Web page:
COMMENTARY: Repair and reclaim our schools
| August 24, 2022 1:00 AM
On Tuesday, Sept. 6, Kootenai County parents will send their kids back to school. Mixed in with the full backpacks and the first day of school cellphone photos, parents will naturally worry. They will ask themselves: Have we done enough to set our kids up for success?
Two upcoming elections offer Kootenai County Voters the chance to answer YES.
On Aug. 30, we can vote for the Coeur d’Alene School District’s Safety and Maintenance Levy. A YES vote will show that we value an educational environment that is safe enough for children to succeed.
Let’s consider some facts.
Portable classrooms offer no protection from a school shooting. Fences are low enough to be easily hopped.
Buildings are in disrepair. Heating and cooling systems at Coeur d’Alene High School are giving out. Roofs and flooring are beyond their life spans. Borah Elementary School needs a new water heater. Coeur d’Alene High School’s sanitary waste drainage piping needs repair. Fernan STEM Academy’s fire alarm system needs replacement.
That’s not to mention crumbling curbs and parking lots, aging alarms and the outhouses used at the district’s bus depot. (That’s right, outhouses).
There are more than 800 necessary repair or replacement tasks. Children simply cannot succeed in schools that are falling apart.
Those who want to dismantle public education mislead the voters, saying this levy is too much to ask. But since 2006 the state has shorted school districts by $1 billion and local taxpayers are having to make that up with periodic levies like this one. The question now is whether local homeowners are willing to chip in about $11 per month (or $132 per year) for the next 10 years?
Our schools are falling apart. If we wait, the deferred maintenance deficit will balloon to $68 million within five years, and to $101 million within 10 years. Before long our entire educational infrastructure will fail.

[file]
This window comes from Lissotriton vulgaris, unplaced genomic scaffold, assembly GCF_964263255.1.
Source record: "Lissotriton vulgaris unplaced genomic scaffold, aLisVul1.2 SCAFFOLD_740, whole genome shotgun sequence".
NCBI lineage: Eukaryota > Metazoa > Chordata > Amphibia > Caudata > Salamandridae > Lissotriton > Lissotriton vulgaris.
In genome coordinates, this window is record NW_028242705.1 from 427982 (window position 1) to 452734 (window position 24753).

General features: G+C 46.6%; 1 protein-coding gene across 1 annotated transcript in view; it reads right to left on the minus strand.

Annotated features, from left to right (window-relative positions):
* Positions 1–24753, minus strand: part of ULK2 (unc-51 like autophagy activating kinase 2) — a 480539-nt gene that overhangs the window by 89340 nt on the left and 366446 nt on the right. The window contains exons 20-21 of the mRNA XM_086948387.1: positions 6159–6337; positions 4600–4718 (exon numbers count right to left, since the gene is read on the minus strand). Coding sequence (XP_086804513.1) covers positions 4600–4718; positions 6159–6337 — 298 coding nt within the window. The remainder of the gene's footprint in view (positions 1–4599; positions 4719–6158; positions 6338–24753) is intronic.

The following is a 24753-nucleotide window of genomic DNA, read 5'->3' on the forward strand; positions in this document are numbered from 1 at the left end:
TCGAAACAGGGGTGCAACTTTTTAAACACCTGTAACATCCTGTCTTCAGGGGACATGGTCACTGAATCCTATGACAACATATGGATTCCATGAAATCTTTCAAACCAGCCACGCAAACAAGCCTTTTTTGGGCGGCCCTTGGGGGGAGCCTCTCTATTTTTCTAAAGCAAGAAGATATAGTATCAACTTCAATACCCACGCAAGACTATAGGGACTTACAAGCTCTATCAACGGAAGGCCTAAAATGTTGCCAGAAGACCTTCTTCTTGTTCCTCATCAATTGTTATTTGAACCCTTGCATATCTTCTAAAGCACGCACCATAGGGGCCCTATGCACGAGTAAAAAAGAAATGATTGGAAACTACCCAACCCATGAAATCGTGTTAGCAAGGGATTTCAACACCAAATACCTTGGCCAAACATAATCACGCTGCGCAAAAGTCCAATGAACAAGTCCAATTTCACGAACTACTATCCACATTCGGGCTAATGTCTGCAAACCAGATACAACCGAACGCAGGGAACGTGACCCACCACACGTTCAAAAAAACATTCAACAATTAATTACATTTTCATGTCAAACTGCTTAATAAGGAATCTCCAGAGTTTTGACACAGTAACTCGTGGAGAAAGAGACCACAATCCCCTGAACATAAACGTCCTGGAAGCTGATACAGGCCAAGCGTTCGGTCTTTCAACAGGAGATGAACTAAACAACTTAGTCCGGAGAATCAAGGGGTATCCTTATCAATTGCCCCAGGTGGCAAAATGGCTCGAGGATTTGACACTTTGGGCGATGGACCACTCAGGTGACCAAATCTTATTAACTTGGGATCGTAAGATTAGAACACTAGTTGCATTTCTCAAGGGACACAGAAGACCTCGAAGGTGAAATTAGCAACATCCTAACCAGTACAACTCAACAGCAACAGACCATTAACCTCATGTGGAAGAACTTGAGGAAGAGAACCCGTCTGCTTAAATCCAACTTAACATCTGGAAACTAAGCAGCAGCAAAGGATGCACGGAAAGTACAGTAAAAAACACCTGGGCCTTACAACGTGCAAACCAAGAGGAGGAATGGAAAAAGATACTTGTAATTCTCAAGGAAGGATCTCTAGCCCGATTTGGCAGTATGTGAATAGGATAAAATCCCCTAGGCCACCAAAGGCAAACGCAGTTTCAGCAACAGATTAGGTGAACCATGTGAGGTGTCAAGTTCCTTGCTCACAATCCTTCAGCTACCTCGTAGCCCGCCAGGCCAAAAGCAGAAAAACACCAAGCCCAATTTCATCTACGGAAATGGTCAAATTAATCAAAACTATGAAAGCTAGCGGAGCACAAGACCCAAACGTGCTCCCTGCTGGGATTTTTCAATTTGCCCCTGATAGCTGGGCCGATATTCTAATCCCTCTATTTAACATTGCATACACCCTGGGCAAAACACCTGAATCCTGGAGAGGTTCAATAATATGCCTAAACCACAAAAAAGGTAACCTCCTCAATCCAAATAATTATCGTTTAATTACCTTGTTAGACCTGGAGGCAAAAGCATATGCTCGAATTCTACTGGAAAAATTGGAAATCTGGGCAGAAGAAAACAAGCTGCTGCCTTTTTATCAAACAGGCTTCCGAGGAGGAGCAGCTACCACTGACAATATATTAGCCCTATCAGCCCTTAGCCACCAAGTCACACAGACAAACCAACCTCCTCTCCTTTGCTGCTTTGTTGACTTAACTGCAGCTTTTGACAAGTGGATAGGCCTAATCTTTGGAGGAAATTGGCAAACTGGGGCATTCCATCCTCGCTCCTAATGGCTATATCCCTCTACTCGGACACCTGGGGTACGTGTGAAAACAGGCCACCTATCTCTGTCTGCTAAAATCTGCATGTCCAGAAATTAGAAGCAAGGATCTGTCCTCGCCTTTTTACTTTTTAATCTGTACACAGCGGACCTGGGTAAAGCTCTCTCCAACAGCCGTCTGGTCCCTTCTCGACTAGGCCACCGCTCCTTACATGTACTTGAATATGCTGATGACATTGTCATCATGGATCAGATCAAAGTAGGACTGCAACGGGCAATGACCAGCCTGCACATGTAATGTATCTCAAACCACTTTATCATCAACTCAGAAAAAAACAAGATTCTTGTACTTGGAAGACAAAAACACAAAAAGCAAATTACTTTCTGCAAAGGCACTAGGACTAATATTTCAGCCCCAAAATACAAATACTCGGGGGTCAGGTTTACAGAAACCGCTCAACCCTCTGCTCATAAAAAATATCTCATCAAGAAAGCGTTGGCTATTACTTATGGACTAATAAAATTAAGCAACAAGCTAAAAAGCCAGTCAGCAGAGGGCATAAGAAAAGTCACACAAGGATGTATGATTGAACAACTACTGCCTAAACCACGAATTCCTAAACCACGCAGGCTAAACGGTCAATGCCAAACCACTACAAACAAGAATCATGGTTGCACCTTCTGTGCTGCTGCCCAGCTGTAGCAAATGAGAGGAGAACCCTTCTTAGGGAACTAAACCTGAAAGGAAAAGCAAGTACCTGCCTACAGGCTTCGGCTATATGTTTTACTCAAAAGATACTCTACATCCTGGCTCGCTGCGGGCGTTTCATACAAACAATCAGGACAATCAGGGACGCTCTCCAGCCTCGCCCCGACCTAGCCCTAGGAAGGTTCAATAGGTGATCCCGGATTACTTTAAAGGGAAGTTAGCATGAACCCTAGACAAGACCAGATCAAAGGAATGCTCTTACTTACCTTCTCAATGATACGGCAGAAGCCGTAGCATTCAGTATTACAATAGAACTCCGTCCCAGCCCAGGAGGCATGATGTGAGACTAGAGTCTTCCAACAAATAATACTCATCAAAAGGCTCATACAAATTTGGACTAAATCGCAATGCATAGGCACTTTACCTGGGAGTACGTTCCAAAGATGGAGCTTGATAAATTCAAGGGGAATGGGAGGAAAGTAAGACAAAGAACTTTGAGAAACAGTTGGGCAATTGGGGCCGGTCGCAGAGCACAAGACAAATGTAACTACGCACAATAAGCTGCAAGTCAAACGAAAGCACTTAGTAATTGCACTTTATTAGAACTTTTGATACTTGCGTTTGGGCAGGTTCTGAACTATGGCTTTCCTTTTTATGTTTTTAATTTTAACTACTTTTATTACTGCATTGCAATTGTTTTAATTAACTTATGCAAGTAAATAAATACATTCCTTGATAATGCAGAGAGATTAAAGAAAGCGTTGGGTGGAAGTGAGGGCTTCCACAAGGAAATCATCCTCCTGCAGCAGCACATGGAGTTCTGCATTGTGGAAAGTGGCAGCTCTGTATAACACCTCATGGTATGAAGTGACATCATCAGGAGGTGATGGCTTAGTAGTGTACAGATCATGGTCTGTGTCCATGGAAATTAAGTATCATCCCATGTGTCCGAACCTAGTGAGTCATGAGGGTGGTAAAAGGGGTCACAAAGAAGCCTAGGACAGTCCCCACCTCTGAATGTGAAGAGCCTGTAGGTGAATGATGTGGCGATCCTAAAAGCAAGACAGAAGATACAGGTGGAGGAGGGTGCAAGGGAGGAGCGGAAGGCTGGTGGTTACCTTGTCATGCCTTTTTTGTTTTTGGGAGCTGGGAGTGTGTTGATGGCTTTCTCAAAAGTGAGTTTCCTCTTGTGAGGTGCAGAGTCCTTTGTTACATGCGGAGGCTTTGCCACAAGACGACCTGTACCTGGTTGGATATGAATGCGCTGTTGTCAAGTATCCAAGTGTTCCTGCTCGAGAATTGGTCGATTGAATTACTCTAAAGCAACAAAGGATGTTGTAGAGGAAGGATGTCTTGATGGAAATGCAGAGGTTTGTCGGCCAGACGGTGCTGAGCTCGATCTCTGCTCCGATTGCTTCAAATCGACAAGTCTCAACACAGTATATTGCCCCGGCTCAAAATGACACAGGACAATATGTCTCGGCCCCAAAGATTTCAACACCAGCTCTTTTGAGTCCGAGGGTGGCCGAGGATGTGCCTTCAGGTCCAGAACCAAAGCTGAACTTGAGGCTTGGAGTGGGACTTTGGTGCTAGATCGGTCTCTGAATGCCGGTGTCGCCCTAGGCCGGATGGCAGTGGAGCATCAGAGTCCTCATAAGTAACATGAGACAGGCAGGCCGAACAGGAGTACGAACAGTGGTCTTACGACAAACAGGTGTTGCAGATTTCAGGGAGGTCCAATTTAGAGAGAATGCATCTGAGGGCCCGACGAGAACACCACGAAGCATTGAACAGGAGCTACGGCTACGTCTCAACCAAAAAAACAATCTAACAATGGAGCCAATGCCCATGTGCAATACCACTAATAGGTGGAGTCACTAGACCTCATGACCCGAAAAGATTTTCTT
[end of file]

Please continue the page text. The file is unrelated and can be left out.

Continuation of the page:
A second chance to save our schools arrives on Nov. 8. Kootenai County voters can vote YES on the Quality Education Act, a referendum that if approved, will correct the chronic underfunding that has kept Idaho’s schools at the very bottom nationwide.
The Quality Education Act will increase K-12 funding for teacher pay, support staff, and curriculum needs in technical courses, arts, music and special education.
The Quality Education Act will not raise taxes on anyone who makes less than $250,000 per year, ($500,000 for couples filing jointly).
The Idaho Attorney General’s Office debunked the false claim that the Quality Education Act would impact Idahoans in lower tax brackets.
Here again, some are concerned that the Quality Education Act combined with the CDA schools levy costs too much money. But when we consider how far behind Idaho’s school funding really is, the increase is truly minimal.
Furthermore Gov. Little’s plan for a one-time infusion of dollars from the state’s surplus will not make up for 17 years of chronic underfunding.
When you drop your children off for their first day of school, and they walk over potholes, under broken security cameras, and into classrooms with chipped walls and leaky roofs, will you know that you have done enough?
Democrats urge YES votes on Aug. 30 for the Safety and Maintenance Levy, and on Nov. 8 for the Quality Education Act.
• • •
Evan Koch is chairman of the Kootenai County Democrats.